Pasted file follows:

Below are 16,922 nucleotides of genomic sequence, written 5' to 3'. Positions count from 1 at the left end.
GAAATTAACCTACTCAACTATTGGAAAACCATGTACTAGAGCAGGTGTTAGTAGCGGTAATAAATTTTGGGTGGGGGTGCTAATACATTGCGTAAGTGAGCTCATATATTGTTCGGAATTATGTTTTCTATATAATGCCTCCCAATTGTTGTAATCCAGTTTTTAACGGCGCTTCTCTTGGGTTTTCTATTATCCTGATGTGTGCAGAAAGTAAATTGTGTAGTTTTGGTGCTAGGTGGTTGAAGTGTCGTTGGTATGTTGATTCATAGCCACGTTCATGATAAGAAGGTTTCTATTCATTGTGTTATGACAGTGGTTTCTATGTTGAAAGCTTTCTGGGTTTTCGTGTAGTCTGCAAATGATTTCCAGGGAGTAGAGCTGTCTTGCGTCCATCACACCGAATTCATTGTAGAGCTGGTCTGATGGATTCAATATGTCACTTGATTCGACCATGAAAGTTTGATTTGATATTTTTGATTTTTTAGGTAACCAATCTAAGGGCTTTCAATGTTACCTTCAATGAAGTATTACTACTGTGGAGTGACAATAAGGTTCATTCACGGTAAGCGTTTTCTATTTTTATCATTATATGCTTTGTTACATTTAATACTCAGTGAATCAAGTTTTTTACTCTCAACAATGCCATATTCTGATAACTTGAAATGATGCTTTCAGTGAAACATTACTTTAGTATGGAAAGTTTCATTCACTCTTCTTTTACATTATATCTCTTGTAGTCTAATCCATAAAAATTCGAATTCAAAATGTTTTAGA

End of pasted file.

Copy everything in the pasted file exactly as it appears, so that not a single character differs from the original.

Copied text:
Below are 16,922 nucleotides of genomic sequence, written 5' to 3'. Positions count from 1 at the left end.
GAAATTAACCTACTCAACTATTGGAAAACCATGTACTAGAGCAGGTGTTAGTAGCGGTAATAAATTTTGGGTGGGGGTGCTAATACATTGCGTAAGTGAGCTCATATATTGTTCGGAATTATGTTTTCTATATAATGCCTCCCAATTGTTGTAATCCAGTTTTTAACGGCGCTTCTCTTGGGTTTTCTATTATCCTGATGTGTGCAGAAAGTAAATTGTGTAGTTTTGGTGCTAGGTGGTTGAAGTGTCGTTGGTATGTTGATTCATAGCCACGTTCATGATAAGAAGGTTTCTATTCATTGTGTTATGACAGTGGTTTCTATGTTGAAAGCTTTCTGGGTTTTCGTGTAGTCTGCAAATGATTTCCAGGGAGTAGAGCTGTCTTGCGTCCATCACACCGAATTCATTGTAGAGCTGGTCTGATGGATTCAATATGTCACTTGATTCGACCATGAAAGTTTGATTTGATATTTTTGATTTTTTAGGTAACCAATCTAAGGGCTTTCAATGTTACCTTCAATGAAGTATTACTACTGTGGAGTGACAATAAGGTTCATTCACGGTAAGCGTTTTCTATTTTTATCATTATATGCTTTGTTACATTTAATACTCAGTGAATCAAGTTTTTTACTCTCAACAATGCCATATTCTGATAACTTGAAATGATGCTTTCAGTGAAACATTACTTTAGTATGGAAAGTTTCATTCACTCTTCTTTTACATTATATCTCTTGTAGTCTAATCCATAAAAATTCGAATTCAAAATGTTTTAGA